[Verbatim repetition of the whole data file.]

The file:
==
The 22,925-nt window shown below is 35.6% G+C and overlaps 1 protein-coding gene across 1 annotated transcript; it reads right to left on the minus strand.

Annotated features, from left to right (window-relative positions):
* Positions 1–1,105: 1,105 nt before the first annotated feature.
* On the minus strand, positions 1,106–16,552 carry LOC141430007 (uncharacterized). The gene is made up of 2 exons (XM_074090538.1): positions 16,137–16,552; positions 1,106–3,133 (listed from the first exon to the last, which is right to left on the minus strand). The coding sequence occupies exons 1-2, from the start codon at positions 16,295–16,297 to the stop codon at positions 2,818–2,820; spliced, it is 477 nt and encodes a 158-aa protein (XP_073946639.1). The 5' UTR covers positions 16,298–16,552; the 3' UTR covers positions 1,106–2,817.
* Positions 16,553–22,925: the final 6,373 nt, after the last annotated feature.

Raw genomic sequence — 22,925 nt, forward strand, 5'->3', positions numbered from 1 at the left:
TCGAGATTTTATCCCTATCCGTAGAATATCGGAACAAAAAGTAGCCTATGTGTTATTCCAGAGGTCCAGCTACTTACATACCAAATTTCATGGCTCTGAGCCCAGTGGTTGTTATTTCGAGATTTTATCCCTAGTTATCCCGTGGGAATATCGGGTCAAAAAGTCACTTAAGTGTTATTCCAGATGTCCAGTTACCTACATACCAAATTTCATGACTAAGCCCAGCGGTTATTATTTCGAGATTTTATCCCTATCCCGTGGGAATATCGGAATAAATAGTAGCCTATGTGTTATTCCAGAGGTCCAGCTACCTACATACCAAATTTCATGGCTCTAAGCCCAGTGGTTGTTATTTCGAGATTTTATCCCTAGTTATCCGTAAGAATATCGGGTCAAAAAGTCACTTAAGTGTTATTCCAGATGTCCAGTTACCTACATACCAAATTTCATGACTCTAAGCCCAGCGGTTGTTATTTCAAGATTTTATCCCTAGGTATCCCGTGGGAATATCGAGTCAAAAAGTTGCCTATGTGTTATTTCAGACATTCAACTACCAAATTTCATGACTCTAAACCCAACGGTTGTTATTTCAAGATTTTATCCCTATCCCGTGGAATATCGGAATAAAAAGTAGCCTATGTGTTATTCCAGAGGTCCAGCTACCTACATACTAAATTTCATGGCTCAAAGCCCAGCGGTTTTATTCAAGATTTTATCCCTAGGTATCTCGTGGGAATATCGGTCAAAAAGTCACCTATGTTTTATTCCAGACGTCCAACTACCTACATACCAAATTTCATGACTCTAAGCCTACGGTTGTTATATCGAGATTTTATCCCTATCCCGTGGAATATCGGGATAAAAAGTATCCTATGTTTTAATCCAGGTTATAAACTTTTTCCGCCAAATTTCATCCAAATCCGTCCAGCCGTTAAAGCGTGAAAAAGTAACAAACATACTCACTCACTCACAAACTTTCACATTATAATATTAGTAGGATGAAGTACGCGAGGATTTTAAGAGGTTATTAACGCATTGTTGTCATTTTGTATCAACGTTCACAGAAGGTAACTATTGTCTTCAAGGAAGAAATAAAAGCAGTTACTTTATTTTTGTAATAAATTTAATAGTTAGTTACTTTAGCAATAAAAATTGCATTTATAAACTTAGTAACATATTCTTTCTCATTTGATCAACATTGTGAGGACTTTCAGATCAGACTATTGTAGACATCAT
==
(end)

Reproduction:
The 22,925-nt window shown below is 35.6% G+C and overlaps 1 protein-coding gene across 1 annotated transcript; it reads right to left on the minus strand.

Annotated features, from left to right (window-relative positions):
* Positions 1–1,105: 1,105 nt before the first annotated feature.
* On the minus strand, positions 1,106–16,552 carry LOC141430007 (uncharacterized). The gene is made up of 2 exons (XM_074090538.1): positions 16,137–16,552; positions 1,106–3,133 (listed from the first exon to the last, which is right to left on the minus strand). The coding sequence occupies exons 1-2, from the start codon at positions 16,295–16,297 to the stop codon at positions 2,818–2,820; spliced, it is 477 nt and encodes a 158-aa protein (XP_073946639.1). The 5' UTR covers positions 16,298–16,552; the 3' UTR covers positions 1,106–2,817.
* Positions 16,553–22,925: the final 6,373 nt, after the last annotated feature.

Raw genomic sequence — 22,925 nt, forward strand, 5'->3', positions numbered from 1 at the left:
TCGAGATTTTATCCCTATCCGTAGAATATCGGAACAAAAAGTAGCCTATGTGTTATTCCAGAGGTCCAGCTACTTACATACCAAATTTCATGGCTCTGAGCCCAGTGGTTGTTATTTCGAGATTTTATCCCTAGTTATCCCGTGGGAATATCGGGTCAAAAAGTCACTTAAGTGTTATTCCAGATGTCCAGTTACCTACATACCAAATTTCATGACTAAGCCCAGCGGTTATTATTTCGAGATTTTATCCCTATCCCGTGGGAATATCGGAATAAATAGTAGCCTATGTGTTATTCCAGAGGTCCAGCTACCTACATACCAAATTTCATGGCTCTAAGCCCAGTGGTTGTTATTTCGAGATTTTATCCCTAGTTATCCGTAAGAATATCGGGTCAAAAAGTCACTTAAGTGTTATTCCAGATGTCCAGTTACCTACATACCAAATTTCATGACTCTAAGCCCAGCGGTTGTTATTTCAAGATTTTATCCCTAGGTATCCCGTGGGAATATCGAGTCAAAAAGTTGCCTATGTGTTATTTCAGACATTCAACTACCAAATTTCATGACTCTAAACCCAACGGTTGTTATTTCAAGATTTTATCCCTATCCCGTGGAATATCGGAATAAAAAGTAGCCTATGTGTTATTCCAGAGGTCCAGCTACCTACATACTAAATTTCATGGCTCAAAGCCCAGCGGTTTTATTCAAGATTTTATCCCTAGGTATCTCGTGGGAATATCGGTCAAAAAGTCACCTATGTTTTATTCCAGACGTCCAACTACCTACATACCAAATTTCATGACTCTAAGCCTACGGTTGTTATATCGAGATTTTATCCCTATCCCGTGGAATATCGGGATAAAAAGTATCCTATGTTTTAATCCAGGTTATAAACTTTTTCCGCCAAATTTCATCCAAATCCGTCCAGCCGTTAAAGCGTGAAAAAGTAACAAACATACTCACTCACTCACAAACTTTCACATTATAATATTAGTAGGATGAAGTACGCGAGGATTTTAAGAGGTTATTAACGCATTGTTGTCATTTTGTATCAACGTTCACAGAAGGTAACTATTGTCTTCAAGGAAGAAATAAAAGCAGTTACTTTATTTTTGTAATAAATTTAATAGTTAGTTACTTTAGCAATAAAAATTGCATTTATAAACTTAGTAACATATTCTTTCTCATTTGATCAACATTGTGAGGACTTTCAGATCAGACTATTGTAGACATCAT